USADA will move forward without Lance

Lance Armstrong will not cooperate with the U.S. Anti-Doping Agency ahead of its Wednesday deadline for him to testify.

Today was the deadline for the Texan to determine if he would work with USADA in its investigation of doping in professional cycling. If he did, there was a chance his lifetime ban from high-level competition could be reduced to eight years, offering him a chance to compete in triathlons and marathons.

Armstrong will not work with USADA, at least for now, because the agency's efforts, according to Armstrong attorney Tim Herman, are "selective" and will "demoralize" American riders in a sport that's largely European.

"Lance is willing to cooperate fully and has been very clear: He will be the first man through the door, and once inside will answer every question, at an international tribunal formed to comprehensively address pro cycling, an almost exclusively European sport," Herman said in a statement. "We remain hopeful that an international effort will be mounted, and we will do everything we can to facilitate that result. In the meantime, for several reasons, Lance will not participate in USADA's efforts to selectively conduct American prosecutions that only demonize selected individuals while failing to address the 95 percent of the sport over which USADA has no jurisdiction."

USADA CEO Travis Tygart said he would move forward with his investigation regardless.

"We have provided Mr. Armstrong several opportunities to assist in our ongoing efforts to clean up the sport of cycling. Following his recent television interview, we again invited him to come in and provide honest information, and he was informed in writing by the World Anti-Doping Agency that this was the appropriate avenue for him if he wanted to be part of the solution," Tygart said in a statement. "Over the last few weeks, he has led us to believe that he wanted to come in and assist USADA, but was worried of potential criminal and civil liability if he did so. Today we learned from the media that Mr. Armstrong is choosing not to come in and be truthful and that he will not take the opportunity to work toward righting his wrongs in sport.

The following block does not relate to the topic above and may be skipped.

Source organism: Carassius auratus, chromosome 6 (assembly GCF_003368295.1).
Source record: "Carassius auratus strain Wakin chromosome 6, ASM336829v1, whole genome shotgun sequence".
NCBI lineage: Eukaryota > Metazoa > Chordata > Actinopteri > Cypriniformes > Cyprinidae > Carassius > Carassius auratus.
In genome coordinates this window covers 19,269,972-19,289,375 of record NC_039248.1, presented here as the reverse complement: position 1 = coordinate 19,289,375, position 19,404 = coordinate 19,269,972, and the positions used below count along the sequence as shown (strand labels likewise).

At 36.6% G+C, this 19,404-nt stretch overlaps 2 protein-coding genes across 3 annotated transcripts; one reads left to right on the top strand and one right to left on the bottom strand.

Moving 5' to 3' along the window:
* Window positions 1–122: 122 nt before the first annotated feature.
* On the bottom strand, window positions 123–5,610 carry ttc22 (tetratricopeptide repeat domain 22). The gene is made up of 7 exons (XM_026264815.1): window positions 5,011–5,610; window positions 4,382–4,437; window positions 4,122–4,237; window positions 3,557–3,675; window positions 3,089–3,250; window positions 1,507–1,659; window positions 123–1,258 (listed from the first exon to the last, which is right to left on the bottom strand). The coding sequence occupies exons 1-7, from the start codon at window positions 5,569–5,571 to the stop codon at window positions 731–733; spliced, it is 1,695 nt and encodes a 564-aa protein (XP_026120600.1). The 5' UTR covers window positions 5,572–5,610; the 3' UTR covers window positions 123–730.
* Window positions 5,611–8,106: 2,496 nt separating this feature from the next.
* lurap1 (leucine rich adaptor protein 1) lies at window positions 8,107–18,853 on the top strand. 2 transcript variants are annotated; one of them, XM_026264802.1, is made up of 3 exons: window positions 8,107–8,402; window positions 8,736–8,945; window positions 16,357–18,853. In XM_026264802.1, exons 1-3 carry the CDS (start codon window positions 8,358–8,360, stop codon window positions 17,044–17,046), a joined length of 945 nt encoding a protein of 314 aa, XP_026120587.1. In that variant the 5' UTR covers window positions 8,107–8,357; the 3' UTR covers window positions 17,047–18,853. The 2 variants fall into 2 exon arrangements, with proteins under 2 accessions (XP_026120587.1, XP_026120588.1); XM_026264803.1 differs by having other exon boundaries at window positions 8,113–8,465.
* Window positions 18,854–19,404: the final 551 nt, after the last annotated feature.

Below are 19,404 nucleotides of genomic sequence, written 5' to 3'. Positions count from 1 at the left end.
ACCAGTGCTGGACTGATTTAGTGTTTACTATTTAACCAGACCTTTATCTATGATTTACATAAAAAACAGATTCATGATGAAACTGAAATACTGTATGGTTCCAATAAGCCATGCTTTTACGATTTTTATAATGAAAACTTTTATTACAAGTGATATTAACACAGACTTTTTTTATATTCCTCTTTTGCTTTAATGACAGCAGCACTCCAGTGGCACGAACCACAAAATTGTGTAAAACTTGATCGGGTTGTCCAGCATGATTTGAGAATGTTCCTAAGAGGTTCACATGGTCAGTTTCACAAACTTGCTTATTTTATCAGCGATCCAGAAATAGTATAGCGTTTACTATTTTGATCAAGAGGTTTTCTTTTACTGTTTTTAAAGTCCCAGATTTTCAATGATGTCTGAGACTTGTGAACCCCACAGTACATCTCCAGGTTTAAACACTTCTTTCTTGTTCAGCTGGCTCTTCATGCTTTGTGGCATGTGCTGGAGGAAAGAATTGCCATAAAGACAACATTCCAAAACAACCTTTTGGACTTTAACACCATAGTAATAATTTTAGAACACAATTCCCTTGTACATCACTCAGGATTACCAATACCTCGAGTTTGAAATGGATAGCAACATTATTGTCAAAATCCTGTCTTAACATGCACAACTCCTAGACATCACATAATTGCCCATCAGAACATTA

"At this time we are moving forward with our investigation without him and we will continue to work closely with WADA and other appropriate and responsible international authorities to fulfill our promise to clean athletes to protect their right to compete on a drug free playing field."